Gun dealers in California are subject to various requirements, as described below. These requirements concern:
(1) Dealer licensing;
(2) The transfer and delivery of firearms and ammunition;
(3) Posting notifications and warnings to consumers;
(4) Reporting firearms lost or stolen from the dealer’s inventory;
(5) Secure storage of firearms;
(6) Employee background checks; and
(7) Reporting inventory records.
California also adopted important gun dealer legislation in 2022. New laws will require licensed gun dealers to do the following: (1) by July 1, 2023, carry a general liability insurance policy with coverage for at least $1 million per incident; and (2) by January 1, 2024, install and maintain a fixed digital video surveillance system on their business premises, maintain these video records for at least one year, annually certify to the Department of Justice that the video surveillance system is in proper working order, and post conspicuous signs at each entrance to the dealer’s premises notifying patrons that the premises are under video and audio surveillance.1 A new law passed in 2022 also prevents gun dealers from charging exorbitant costs or fees when people choose to cancel their firearm purchase during California’s 10-day waiting period;2 this law caps the fees gun dealers can charge for the cancelled firearm at 5% of the purchase price of the firearm, unless the buyer requested a “special order firearm”.3
Finally, in 2022, California also adopted the Firearm Industry Responsibility Act, which takes effect on July 1, 2023. As discussed in more detail on the Gun Industry Immunity and Liability in California page, this law requires firearm industry members, including dealers engaged in the wholesale or retail sale of firearms, ammunition, and related products, to comply with a firearm industry standard of conduct that requires industry members to take reasonable precautions to prevent specified harms, including gun trafficking.4
Local governments in California also have authority to regulate firearms dealers and ammunition sellers. (Giffords Law Center has drafted a model ordinance for use by California cities and counties that regulates firearms dealers and ammunition sellers. For more information, please contact Giffords Law Center directly and see our section entitled Preemption of Local Laws in California).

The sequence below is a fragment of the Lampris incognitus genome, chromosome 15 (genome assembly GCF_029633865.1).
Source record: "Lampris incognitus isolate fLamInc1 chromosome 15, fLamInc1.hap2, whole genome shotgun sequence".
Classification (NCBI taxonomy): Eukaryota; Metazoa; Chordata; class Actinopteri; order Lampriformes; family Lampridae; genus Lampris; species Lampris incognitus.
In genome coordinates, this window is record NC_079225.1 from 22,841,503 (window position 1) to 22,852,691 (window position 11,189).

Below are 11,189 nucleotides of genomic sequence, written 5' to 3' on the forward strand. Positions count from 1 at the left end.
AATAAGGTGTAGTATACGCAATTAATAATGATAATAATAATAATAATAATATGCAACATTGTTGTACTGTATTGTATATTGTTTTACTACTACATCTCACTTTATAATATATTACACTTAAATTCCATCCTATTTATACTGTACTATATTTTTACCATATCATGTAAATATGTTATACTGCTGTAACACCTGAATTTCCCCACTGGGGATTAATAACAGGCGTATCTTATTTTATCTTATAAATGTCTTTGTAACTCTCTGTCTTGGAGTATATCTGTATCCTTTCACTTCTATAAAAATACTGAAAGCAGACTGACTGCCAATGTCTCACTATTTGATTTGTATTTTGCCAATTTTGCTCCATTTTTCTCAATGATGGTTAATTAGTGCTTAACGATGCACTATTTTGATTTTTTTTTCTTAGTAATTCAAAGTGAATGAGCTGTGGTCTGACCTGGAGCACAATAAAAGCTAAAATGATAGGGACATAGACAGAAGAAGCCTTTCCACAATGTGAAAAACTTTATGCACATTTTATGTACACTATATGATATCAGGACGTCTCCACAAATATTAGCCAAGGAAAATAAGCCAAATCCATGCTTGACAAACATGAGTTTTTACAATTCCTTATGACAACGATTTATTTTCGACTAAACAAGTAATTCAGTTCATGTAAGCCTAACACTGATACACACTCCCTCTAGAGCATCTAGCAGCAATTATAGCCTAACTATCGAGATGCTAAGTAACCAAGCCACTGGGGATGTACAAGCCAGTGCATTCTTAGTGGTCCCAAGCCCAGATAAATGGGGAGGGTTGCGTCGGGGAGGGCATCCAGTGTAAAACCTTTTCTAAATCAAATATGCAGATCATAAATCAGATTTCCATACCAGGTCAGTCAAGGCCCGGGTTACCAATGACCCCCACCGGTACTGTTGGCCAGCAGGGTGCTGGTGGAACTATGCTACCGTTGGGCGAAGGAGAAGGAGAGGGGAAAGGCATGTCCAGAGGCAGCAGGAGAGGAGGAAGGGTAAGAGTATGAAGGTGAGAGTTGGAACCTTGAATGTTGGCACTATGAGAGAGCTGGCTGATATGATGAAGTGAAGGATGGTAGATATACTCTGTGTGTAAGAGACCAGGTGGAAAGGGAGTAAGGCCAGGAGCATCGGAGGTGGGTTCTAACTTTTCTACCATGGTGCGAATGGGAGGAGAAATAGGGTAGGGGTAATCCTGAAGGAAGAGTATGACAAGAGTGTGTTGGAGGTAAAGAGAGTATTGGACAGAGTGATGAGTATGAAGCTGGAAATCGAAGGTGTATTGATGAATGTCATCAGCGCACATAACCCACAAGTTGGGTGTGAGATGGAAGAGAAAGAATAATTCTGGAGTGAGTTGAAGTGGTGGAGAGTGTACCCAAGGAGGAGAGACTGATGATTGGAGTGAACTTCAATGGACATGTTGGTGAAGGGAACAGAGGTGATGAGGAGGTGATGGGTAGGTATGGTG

For further information beyond that provided below, see California Department of Justice (“DOJ”)’s FAQs for Licensed Dealers.
Dealer businesss Licensing Requirements
Federal law requires firearm dealers to obtain a license from the Bureau of Alcohol, Tobacco, Firearms & Explosives (“ATF”), although resource limitations prevent the ATF from properly overseeing all its licensees.
California law also requires people who regularly sell, transfer, or loan firearms in California to obtain a California firearms dealer license from the California Department of Justice.5 There are several exceptions to this dealer licensing requirement, including for:
- People who are selling firearms pursuant to court orders or acting pursuant to operation of law;6
- The “infrequent” sale, lease, or transfer of firearms;7
- The sale, lease, or transfer of used long guns at gun shows (subject to several conditions);8
- Sales, deliveries, or transfers between wholesalers, importers and manufacturers, and between dealers and wholesalers, importers or manufacturers;9
- Firearm loans that take place at a shooting range for the purpose of shooting at targets;10 and
- The loan of a firearm to a gunsmith for service or repairs.11
In order to become a California firearms dealer, a person must:
- Have a valid federal firearms license from ATF;
- Have any regulatory or business license(s) required by local government;
- Have a valid seller’s permit issued by the State Board of Equalization;
- Have a Certificate of Eligibility (“COE”) issued by DOJ demonstrating that DOJ has conducted a background check and determined that the applicant is not prohibited from acquiring or possessing firearms ;12